Friday, 11 December 2009

10 ways to improve your watercolours with a ruler

This article was first published in "Frequency Magazine"– December 2009.

A ruler is a familiar object, part of every child’s school kit and a rather unglamorous piece of office supply, but do not discount this mundane tool and you will get lots of mileage out of it.

To be able to perform all of the techniques described below, you should buy a clear acrylic ruler that is sturdy enough. Some models feature a grid or vertical lines that prove useful to check alignment and draw right angles. A 300 mm ruler divided into imperial and metric will be suitable in most situations while being transportable. Avoid metal rulers that risk marking the paper in some of the uses described below.

  • Measuring: This use is obvious, so I won’t spend too long on this. If you work from photographs, taking measurements of key features will make keeping accurate proportions between the different elements in the picture a breeze.

  • Materialising the horizon: By placing the ruler on your paper to materialise the horizon, you can visualize how the composition would look. In a landscape, this will help you to decide how much sky or land you want to show.

  • Tracing objects in perspective: I would rather draw everything free hand to get a more natural feel, but there is one case where I always welcome the help of a ruler: drawing buildings in perspective. Remember that all lines which are not in the plane of the paper will converge and vanish on a point located on the horizon (could be one or two points depending on the perspective). Verticals remain vertical and this is also something you can check with a ruler.

  • Use the ruler as a mahl stick: For oil painting, a mahl stick is used to rest the hand holding the brush in order to paint details without touching the surface of the wet canvas. It is composed of a long thin pole with a rounded pad at the end. You can use your ruler in the same way by having one end of the ruler resting on the drawing board just on the side of the stretched paper while your free hand holds the ruler in position across the paper, a few centimetres above its wet surface. You then rest your hand holding the brush on this improvised mahl stick to paint with accuracy.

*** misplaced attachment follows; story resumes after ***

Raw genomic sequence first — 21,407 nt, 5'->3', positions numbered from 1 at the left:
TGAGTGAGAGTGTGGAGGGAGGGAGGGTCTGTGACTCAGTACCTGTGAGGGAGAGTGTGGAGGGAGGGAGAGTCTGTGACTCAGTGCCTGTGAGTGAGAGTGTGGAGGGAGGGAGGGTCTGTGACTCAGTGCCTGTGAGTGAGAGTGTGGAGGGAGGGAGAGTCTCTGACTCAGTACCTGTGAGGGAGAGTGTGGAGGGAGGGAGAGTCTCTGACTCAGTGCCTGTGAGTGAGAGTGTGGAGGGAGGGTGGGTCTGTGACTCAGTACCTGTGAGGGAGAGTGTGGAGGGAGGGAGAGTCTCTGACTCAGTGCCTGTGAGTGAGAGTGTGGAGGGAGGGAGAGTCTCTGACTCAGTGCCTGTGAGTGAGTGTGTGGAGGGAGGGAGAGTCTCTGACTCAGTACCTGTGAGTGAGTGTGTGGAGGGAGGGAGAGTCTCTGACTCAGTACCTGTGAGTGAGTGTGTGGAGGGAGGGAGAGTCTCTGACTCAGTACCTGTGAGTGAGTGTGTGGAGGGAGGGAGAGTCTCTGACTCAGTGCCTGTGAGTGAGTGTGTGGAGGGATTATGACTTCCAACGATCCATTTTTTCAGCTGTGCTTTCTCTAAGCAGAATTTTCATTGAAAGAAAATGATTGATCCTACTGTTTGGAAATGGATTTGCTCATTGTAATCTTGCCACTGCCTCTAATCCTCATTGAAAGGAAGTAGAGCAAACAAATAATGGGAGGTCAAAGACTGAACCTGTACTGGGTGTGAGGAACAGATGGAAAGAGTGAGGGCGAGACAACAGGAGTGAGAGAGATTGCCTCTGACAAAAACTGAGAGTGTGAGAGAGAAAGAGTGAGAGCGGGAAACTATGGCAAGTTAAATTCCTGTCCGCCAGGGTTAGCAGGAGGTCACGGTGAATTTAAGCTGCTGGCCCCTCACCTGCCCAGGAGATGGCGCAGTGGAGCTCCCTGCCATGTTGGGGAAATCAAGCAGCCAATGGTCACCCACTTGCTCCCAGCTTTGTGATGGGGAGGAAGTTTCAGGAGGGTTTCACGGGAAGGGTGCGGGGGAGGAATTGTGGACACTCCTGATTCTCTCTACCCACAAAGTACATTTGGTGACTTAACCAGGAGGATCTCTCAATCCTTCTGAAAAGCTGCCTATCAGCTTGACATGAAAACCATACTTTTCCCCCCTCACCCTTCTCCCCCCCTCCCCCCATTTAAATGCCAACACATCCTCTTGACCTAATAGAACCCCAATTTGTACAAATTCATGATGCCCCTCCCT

• Use the ruler as a hand rest: In this case, the paper is dry and the ruler can rest flat on the paper surface. One reason you may want to do this is to avoid the grease on your hand transferring onto the paper. This is more relevant in hot weather.

  • Use the ruler as a guide to apply masking fluid: Rest one edge of the ruler on the paper, hold the ruler at a 45 degrees angle and use the other edge to guide the ferrule of the tool you apply masking fluid with. This technique is useful to reserve light ripples on calm water.

  • Paint straight lines with a ruler: This technique is based on the same principle as the previous technique but with paint rather than masking fluid. In order to get the correct position, align the side of the ruler you are going to use as a guide with the line traced on the paper, lift the ruler into position and then proceed as described before. This technique works well to paint boat masts, lampposts and telegraph poles.

  • Use the ruler as a temporary mask: Lay the ruler flat on the paper and paint over the edge. When you are done, lift the ruler carefully and wipe it clean with a paper towel. Your colour plane will have one straight edge. It is likely that some paint (in particular if highly diluted) will go under the ruler and the result will not be as clean as with masking tape. This type of accidents makes it an interesting technique.

  • Use the ruler as a stamping device: Apply paint on part of the edge of the ruler and use it as a stamp to print a straight line onto the paper. Wipe the ruler clean between applications. This is an effective way to paint dark railings.

  • Use the ruler as a squeegee: In this technique, the ruler is used in the same way the operator uses a squeegee (or rubber blade) in screen printing. Apply some colour on the paper, and then hold the ruler with both hands at a 45 degrees angle to the paper and drag the paint down using the edge of the ruler. Wipe the ruler clean with tissue paper as soon as you are done. A reverse use of this technique is to start with a graded wash and then, before it dries, to push the pigments up with the ruler. This will create a lighter area where the pigments have been removed and a darker zone where the pigments have been pushed to.

One last word: Overusing a ruler when drawing your composition may lead to a stiff and rather mechanical look, but use it with moderation or in a creative way and your watercolours will benefit greatly from this simple tool.

Add to Technorati Favorites

No comments: